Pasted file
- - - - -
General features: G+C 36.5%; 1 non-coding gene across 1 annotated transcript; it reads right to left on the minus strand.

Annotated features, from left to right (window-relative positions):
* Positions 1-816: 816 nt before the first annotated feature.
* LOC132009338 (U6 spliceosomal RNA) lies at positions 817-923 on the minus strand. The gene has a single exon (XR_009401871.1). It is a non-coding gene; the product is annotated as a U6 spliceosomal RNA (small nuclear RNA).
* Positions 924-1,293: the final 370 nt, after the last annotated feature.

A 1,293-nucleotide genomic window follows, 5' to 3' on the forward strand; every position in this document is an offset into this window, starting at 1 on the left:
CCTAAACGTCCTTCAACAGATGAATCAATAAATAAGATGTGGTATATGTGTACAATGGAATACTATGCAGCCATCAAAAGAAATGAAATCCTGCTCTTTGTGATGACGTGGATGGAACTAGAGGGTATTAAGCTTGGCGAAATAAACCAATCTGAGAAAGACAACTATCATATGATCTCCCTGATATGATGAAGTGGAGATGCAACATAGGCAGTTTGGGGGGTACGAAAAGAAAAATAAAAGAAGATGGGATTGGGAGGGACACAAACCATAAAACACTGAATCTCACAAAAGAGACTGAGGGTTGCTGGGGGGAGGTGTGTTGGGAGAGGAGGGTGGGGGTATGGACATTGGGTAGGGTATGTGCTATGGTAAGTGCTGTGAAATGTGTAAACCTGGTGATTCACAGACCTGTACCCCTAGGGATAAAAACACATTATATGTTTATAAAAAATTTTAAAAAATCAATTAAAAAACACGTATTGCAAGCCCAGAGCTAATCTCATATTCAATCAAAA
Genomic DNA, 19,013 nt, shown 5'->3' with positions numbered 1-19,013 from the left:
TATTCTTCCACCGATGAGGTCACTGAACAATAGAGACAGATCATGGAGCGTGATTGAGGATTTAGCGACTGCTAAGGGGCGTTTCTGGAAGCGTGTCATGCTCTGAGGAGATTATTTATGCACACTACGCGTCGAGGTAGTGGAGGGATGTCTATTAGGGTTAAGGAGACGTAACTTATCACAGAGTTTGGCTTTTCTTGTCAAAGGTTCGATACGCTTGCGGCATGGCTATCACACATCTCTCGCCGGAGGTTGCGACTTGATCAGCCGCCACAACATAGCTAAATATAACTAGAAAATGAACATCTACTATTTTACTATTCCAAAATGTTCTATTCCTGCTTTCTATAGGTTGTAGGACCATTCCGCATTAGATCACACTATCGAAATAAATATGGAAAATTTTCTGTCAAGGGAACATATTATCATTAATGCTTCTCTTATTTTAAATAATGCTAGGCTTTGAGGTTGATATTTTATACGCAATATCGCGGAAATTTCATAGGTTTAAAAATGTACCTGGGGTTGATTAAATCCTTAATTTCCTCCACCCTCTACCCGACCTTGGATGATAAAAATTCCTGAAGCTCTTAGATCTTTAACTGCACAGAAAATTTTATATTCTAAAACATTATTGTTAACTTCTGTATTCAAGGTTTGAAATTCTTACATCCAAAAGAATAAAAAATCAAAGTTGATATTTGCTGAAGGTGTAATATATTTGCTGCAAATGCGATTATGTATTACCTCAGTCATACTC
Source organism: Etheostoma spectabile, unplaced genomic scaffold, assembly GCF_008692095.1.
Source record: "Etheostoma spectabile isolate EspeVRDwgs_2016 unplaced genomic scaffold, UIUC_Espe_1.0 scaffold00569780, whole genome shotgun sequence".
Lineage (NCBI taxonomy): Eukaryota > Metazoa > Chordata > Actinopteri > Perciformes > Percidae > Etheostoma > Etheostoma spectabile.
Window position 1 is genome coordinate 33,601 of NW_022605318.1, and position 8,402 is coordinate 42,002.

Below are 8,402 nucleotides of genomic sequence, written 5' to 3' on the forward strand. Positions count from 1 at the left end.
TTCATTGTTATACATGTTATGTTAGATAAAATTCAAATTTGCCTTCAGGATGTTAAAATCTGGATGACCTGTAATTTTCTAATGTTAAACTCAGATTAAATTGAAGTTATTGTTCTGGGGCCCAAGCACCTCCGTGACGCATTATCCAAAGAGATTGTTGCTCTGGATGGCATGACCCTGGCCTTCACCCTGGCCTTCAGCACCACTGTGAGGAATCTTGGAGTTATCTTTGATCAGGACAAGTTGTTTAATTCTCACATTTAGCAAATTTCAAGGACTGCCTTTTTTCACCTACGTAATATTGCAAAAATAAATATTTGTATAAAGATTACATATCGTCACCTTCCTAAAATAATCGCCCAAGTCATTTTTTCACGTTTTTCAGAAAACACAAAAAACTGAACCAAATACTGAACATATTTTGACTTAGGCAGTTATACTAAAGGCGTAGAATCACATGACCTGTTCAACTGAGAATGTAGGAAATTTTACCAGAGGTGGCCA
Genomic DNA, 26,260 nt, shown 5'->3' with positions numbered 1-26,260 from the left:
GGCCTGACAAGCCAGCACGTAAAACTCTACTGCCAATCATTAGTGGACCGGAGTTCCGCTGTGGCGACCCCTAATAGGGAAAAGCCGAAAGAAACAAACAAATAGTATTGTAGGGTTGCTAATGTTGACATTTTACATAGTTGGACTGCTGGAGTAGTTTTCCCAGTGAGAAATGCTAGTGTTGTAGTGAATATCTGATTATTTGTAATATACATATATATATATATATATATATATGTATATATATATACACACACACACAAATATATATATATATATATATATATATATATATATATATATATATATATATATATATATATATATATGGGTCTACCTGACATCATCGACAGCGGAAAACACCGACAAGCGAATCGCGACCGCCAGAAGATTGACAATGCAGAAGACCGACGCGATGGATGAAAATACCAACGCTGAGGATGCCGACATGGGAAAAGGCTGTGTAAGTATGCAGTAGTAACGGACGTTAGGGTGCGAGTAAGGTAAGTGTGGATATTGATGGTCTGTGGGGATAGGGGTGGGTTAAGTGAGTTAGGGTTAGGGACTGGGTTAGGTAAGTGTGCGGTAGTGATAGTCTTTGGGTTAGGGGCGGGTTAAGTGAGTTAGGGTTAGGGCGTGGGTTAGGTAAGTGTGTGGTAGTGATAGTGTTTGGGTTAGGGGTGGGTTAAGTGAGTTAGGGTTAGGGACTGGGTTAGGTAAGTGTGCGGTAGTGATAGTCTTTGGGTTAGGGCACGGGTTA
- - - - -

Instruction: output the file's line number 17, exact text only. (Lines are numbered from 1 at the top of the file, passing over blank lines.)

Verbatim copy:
GGCCTGACAAGCCAGCACGTAAAACTCTACTGCCAATCATTAGTGGACCGGAGTTCCGCTGTGGCGACCCCTAATAGGGAAAAGCCGAAAGAAACAAACAAATAGTATTGTAGGGTTGCTAATGTTGACATTTTACATAGTTGGACTGCTGGAGTAGTTTTCCCAGTGAGAAATGCTAGTGTTGTAGTGAATATCTGATTATTTGTAATATACATATATATATATATATATATATATGTATATATATATACACACACACACAAATATATATATATATATATATATATATATATATATATATATATATATATATATATATATATATATATGGGTCTACCTGACATCATCGACAGCGGAAAACACCGACAAGCGAATCGCGACCGCCAGAAGATTGACAATGCAGAAGACCGACGCGATGGATGAAAATACCAACGCTGAGGATGCCGACATGGGAAAAGGCTGTGTAAGTATGCAGTAGTAACGGACGTTAGGGTGCGAGTAAGGTAAGTGTGGATATTGATGGTCTGTGGGGATAGGGGTGGGTTAAGTGAGTTAGGGTTAGGGACTGGGTTAGGTAAGTGTGCGGTAGTGATAGTCTTTGGGTTAGGGGCGGGTTAAGTGAGTTAGGGTTAGGGCGTGGGTTAGGTAAGTGTGTGGTAGTGATAGTGTTTGGGTTAGGGGTGGGTTAAGTGAGTTAGGGTTAGGGACTGGGTTAGGTAAGTGTGCGGTAGTGATAGTCTTTGGGTTAGGGCACGGGTTA